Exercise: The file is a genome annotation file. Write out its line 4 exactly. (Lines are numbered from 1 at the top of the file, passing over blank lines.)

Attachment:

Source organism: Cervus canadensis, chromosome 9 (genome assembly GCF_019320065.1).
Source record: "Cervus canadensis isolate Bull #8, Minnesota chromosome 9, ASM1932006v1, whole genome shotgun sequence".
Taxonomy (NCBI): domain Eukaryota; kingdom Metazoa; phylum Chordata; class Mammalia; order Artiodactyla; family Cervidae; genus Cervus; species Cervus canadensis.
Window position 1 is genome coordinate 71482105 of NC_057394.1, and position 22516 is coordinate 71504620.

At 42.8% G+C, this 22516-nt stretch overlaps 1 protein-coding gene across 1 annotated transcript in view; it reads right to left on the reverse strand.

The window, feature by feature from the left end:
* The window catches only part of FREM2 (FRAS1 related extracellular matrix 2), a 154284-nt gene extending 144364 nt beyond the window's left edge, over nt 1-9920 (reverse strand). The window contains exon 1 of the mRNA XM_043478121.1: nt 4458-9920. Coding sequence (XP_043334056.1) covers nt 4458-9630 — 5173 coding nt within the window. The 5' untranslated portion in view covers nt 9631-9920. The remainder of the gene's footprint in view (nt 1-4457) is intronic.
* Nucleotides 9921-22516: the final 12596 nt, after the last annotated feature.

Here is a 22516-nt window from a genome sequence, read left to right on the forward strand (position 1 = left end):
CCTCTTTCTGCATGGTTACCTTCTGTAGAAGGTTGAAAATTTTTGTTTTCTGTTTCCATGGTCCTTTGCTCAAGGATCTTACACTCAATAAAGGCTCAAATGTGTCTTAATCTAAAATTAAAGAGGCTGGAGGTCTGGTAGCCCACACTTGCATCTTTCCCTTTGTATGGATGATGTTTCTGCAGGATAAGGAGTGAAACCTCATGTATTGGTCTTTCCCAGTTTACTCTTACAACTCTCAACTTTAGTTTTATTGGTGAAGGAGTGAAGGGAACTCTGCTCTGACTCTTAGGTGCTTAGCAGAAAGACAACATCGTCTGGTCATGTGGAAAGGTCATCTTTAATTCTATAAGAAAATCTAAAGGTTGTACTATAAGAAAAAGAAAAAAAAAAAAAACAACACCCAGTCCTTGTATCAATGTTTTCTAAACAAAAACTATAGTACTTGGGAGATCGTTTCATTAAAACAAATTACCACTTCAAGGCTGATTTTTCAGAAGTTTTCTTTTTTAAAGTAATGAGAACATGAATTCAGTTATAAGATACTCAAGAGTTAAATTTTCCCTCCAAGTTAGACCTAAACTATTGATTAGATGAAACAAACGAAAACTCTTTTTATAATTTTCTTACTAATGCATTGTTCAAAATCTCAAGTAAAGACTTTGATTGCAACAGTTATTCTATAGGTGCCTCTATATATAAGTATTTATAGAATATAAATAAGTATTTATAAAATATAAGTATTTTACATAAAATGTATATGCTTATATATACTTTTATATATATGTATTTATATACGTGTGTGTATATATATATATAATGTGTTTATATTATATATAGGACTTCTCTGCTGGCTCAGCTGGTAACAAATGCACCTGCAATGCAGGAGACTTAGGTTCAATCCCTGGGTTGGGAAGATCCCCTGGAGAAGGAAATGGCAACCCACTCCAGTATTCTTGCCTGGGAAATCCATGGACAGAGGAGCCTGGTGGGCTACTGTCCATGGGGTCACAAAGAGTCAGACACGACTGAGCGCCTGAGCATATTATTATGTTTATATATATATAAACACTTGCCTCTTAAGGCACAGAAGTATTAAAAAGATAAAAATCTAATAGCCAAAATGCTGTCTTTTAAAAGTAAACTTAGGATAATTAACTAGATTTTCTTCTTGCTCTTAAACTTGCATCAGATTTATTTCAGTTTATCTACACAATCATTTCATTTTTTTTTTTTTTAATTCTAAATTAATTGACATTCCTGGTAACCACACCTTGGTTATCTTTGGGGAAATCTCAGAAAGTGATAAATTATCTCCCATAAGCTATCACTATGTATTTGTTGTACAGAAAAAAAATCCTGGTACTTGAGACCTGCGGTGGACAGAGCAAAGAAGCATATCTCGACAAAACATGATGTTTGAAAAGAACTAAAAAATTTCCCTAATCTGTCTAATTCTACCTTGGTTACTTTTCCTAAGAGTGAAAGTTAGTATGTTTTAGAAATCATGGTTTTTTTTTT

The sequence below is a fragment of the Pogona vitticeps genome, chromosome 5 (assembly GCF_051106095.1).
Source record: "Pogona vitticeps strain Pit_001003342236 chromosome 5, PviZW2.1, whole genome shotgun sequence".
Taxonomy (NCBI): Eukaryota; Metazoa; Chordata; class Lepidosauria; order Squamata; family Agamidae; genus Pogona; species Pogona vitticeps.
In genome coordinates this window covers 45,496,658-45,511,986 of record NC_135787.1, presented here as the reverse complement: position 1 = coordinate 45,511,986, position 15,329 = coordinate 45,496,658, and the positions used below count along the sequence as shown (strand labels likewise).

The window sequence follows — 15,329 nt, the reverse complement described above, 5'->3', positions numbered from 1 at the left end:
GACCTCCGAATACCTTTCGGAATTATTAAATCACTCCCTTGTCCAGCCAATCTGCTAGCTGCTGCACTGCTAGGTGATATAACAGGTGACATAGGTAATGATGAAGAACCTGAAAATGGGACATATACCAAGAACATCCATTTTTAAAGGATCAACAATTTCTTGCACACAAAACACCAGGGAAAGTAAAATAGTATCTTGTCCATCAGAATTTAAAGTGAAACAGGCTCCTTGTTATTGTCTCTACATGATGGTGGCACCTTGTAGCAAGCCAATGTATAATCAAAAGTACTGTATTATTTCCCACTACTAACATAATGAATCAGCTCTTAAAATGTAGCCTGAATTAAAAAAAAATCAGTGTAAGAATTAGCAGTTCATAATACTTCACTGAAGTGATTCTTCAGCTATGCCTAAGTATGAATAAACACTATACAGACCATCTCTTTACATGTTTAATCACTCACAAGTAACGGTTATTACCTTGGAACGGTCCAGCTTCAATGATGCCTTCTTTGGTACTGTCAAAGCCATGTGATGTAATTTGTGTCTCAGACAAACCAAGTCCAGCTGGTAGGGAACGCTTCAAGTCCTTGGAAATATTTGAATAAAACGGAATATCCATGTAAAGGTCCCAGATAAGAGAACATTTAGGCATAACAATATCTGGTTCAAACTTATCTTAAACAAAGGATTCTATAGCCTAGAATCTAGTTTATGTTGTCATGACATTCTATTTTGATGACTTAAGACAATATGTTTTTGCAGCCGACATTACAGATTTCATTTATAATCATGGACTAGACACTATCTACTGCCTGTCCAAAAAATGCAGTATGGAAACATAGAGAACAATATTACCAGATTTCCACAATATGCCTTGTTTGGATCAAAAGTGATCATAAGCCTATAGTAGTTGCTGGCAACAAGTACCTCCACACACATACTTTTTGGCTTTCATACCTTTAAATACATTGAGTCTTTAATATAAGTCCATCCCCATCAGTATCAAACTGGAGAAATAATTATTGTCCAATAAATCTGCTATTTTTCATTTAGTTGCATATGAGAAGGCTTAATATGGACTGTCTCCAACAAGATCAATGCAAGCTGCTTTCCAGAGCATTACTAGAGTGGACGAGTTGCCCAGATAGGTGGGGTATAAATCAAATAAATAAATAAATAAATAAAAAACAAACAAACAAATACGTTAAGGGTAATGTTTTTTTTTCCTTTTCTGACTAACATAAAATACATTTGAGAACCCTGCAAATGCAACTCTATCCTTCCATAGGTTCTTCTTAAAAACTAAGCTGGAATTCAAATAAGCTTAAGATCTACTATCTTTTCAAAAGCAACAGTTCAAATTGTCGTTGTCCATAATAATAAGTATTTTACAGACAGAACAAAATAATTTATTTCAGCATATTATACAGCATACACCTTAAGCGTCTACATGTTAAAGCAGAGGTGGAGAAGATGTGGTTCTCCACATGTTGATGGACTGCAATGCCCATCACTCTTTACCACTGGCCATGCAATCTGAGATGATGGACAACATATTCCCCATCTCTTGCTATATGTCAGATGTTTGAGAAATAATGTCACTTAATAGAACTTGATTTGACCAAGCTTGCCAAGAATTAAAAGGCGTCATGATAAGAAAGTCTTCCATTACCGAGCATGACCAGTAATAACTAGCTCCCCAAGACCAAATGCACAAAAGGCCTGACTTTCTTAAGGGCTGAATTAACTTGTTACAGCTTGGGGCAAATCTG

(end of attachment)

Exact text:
Window position 1 is genome coordinate 71482105 of NC_057394.1, and position 22516 is coordinate 71504620.